Over the years, Marie has progressively abolished all barriers to youth citizen engagement. She uses three strategies to promote youth civic service throughout France. First, she has formulated a unique program and a legal framework to facilitate hands-on civic engagement experiences to youth; second, she supports COs to better manage volunteers and work efficiently with this new generation of changemakers; and third, she gathers players in the field of youth civic engagement to develop youth social entrepreneurship. Together, these three approaches have created the foundations for an enabling and supportive environment for youth civic engagement in France.
Marie has designed a smart program highly valuable for volunteers in terms of developing professional skills as well as personal qualities. Organized in teams of eight people, volunteers engage in four to five different missions at diverse organizations over the course of their service year, and have the opportunity to learn about a range of social issues (e.g. exclusion, discrimination, poverty, intergenerational solidarity, and the environment). By using various means of communication in universities, but also in local citizen and sport associations in underserved areas, Marie makes sure that teams mix young people from diverse backgrounds (i.e. privileged and underprivileged, students, low-qualified workers, and minorities). Beyond their work in the field, volunteers dedicate one day a week to group sessions where they reinforce their knowledge on social stakes, share their experiences and work on their professional project (i.e. they set objectives, conduct individual follow-up and search for potential employees after their year of service). The results are outstanding: 94 percent of unemployed volunteers find a job at the end of their service year, or go back to their studies.
Besides creating opportunities for young volunteers, Marie has also constructed the financial and legal framework for the official recognition of volunteers by government. This enables young people to commit themselves for almost a year as volunteers in COs, and be recognized for their work. During the first six years of Unis-Cité’ existence, Marie successfully financed all of her programs relying on private funds, brightly engaging the staff of companies to coach young people, and offering volunteering days as counterparts. In 2000 Marie made a substantial step by obtaining the legal recognition of “volunteer” status. This status makes it possible for youth to receive a financial compensation paid in part by the government as well as access to benefits—mainly health insurance coverage and a contribution to a public retirement pension scheme. In 2010, the creation of the National Civic Service Agency reinforced the financial and legal framework for volunteers by simplifying the administrative procedures to become a volunteer and by giving volunteers the equivalent of university credits for their work. Moreover, the government has budgeted 500M EUR (US$710M) to encourage and fund a critical mass of young people engaged in citizen actions.
While better positioning young people in COs or social departments of local public institutions, Marie realized that the majority of these institutions were not structured to welcome and manage volunteers. To overcome that situation, she dedicates a part of her resources to support these organizations in defining interesting missions and sharing the management of the volunteer teams. Consequently, 77 percent of her partners think that the volunteers’ work is useful and efficient. As the number of volunteers will soon be sufficiently increased by the work of the National Civic Service Agency, Marie recognizes the importance of strengthening organizations’ ability to receive and support volunteers. She is also setting up a for-profit consultancy that will specialize in the management of volunteers, with all profits reinvested in the core not-for profit actions of Unis-Cité.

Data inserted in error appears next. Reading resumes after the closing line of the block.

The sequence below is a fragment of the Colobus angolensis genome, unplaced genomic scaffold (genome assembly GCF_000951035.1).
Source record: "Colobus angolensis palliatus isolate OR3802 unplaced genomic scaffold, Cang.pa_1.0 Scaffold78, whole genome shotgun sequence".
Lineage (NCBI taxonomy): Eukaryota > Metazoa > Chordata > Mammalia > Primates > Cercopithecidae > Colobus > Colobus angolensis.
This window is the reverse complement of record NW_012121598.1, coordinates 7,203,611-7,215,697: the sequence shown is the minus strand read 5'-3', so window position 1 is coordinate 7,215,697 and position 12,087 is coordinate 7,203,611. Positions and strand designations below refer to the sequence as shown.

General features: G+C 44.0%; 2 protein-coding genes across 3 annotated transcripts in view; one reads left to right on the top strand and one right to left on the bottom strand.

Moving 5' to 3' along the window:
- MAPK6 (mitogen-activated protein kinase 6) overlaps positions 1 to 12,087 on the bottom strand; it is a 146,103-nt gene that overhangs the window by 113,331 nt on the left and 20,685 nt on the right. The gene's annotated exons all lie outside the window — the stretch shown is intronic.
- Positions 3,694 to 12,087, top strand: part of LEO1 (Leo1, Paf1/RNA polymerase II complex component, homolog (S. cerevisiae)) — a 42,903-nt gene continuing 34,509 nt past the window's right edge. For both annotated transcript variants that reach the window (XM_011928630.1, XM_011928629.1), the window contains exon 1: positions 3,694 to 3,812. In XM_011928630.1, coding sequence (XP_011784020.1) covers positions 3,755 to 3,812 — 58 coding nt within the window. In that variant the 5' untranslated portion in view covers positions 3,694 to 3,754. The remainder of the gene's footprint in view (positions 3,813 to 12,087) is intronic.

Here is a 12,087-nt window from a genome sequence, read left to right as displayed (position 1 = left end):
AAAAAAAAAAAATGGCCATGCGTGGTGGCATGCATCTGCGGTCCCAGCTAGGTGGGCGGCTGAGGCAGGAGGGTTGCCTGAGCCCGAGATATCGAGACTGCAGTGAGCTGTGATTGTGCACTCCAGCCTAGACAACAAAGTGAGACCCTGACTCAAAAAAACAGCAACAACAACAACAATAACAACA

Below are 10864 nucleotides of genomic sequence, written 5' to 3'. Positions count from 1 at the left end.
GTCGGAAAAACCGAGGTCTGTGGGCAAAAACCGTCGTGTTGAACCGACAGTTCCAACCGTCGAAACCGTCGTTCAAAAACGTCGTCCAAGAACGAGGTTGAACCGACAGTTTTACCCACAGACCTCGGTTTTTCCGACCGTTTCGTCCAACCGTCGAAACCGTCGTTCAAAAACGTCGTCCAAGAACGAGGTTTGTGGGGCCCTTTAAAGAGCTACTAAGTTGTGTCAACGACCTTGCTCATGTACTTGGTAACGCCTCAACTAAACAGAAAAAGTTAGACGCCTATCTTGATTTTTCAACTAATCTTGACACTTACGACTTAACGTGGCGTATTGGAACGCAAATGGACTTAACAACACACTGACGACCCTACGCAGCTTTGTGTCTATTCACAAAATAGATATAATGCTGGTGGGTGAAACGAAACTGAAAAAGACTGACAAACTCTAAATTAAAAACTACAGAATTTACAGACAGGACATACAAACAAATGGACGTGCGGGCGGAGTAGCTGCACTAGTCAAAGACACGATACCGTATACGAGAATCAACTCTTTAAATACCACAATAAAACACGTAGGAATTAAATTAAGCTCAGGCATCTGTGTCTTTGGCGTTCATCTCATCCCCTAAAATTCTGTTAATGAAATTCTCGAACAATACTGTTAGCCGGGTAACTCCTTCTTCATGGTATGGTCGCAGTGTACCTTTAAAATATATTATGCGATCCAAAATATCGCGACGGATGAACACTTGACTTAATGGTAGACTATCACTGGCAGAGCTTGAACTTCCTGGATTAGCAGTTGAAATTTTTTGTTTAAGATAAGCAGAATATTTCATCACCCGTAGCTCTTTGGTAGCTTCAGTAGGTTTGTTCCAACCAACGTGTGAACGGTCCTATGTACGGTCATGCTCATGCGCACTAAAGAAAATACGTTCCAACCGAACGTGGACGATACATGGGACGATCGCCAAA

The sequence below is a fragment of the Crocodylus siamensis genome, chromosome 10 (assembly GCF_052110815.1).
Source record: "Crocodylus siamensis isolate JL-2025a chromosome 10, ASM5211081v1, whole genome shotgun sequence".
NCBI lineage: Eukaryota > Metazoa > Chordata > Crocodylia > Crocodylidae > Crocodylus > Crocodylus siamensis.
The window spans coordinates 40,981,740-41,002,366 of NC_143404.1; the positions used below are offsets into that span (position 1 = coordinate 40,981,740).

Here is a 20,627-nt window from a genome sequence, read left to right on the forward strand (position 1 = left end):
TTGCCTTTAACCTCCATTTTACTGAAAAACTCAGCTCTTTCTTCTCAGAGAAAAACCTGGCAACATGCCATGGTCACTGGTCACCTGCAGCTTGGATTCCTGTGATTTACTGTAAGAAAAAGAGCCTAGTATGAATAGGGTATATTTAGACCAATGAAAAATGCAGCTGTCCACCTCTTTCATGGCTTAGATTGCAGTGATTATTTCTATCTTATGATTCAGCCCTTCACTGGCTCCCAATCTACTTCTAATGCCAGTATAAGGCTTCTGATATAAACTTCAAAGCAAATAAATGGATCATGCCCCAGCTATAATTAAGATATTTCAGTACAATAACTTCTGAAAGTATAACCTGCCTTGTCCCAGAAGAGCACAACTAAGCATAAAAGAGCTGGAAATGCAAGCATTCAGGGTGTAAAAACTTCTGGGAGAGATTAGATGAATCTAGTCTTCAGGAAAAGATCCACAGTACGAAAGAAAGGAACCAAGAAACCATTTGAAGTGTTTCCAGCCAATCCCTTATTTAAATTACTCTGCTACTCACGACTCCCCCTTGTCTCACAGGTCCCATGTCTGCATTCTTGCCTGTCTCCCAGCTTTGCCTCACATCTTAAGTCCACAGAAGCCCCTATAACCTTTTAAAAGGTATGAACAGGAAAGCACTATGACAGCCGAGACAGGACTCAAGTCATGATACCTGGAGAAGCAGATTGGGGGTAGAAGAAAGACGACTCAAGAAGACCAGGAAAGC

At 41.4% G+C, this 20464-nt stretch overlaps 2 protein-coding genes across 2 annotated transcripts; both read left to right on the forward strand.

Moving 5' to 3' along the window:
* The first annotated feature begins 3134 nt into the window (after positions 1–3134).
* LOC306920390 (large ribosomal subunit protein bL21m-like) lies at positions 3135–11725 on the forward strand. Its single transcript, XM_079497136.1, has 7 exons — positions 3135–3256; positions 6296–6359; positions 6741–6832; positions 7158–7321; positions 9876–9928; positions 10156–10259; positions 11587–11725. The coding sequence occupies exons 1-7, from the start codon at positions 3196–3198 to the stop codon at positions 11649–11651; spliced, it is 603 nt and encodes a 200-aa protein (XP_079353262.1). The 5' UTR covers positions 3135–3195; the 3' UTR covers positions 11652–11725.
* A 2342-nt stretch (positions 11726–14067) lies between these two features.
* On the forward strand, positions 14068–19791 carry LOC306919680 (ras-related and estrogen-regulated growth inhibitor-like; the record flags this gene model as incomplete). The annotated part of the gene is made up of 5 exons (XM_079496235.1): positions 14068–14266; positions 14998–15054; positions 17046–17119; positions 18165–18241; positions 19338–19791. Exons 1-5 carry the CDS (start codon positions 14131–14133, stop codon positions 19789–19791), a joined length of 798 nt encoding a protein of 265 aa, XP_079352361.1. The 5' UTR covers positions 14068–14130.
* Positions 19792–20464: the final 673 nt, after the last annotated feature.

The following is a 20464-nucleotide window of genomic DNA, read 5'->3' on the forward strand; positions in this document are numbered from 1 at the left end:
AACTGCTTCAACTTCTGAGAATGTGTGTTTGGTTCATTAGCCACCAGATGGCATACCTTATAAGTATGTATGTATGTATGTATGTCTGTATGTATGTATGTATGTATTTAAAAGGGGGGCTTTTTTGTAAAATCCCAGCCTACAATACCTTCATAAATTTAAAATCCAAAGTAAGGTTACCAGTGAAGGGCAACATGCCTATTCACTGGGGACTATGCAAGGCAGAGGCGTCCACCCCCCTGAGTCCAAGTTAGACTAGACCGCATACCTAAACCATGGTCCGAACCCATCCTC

Finally, Marie has set up national projects on topics where partners can interact, learn, and develop and implement solutions together, assisted by young volunteers. The availability of the volunteer workforce constitutes a great opportunity to develop new solutions and put them into place. Mediaterre, which raises awareness on energy consumption among underserved families, is one the national initiatives led by Unis-Cité and sponsored by the national electricity company and other public actors. Volunteer teams from diverse backgrounds are the best positioned to facilitate the dialogue and therefore are more successful in changing behaviors.
Marie has always considered civil service as a necessary first step in developing youth citizen engagement. The results of her work demonstrate the emergence of a new generation of changemakers: 88 percent of Unis-Cité volunteers report that they better understand society and the complexity of social issues; 83 percent feel they now have the tools to act for society; and 76 percent feel more daring to take initiatives. Based on these results, and benefiting from her leadership in the field, Marie wants to expand her solution to other countries as well as experiment around new ways of engaging youth beyond service projects. The next key step is to encourage social entrepreneurship and support young people in creating their own social ventures, capitalizing on existing organizations’ expertise like Ashoka Youth Venture or Antropia, the social venture incubator created by Marie. From an international perspective, Marie has already participated in the replication of her solution in Burkina Faso, where 900 young people have been engaged as civic service volunteers. She is now thinking of an Africa-wide development strategy, while working on unifying existing European civil service organizations to strengthen the movement and add the entrepreneurial component.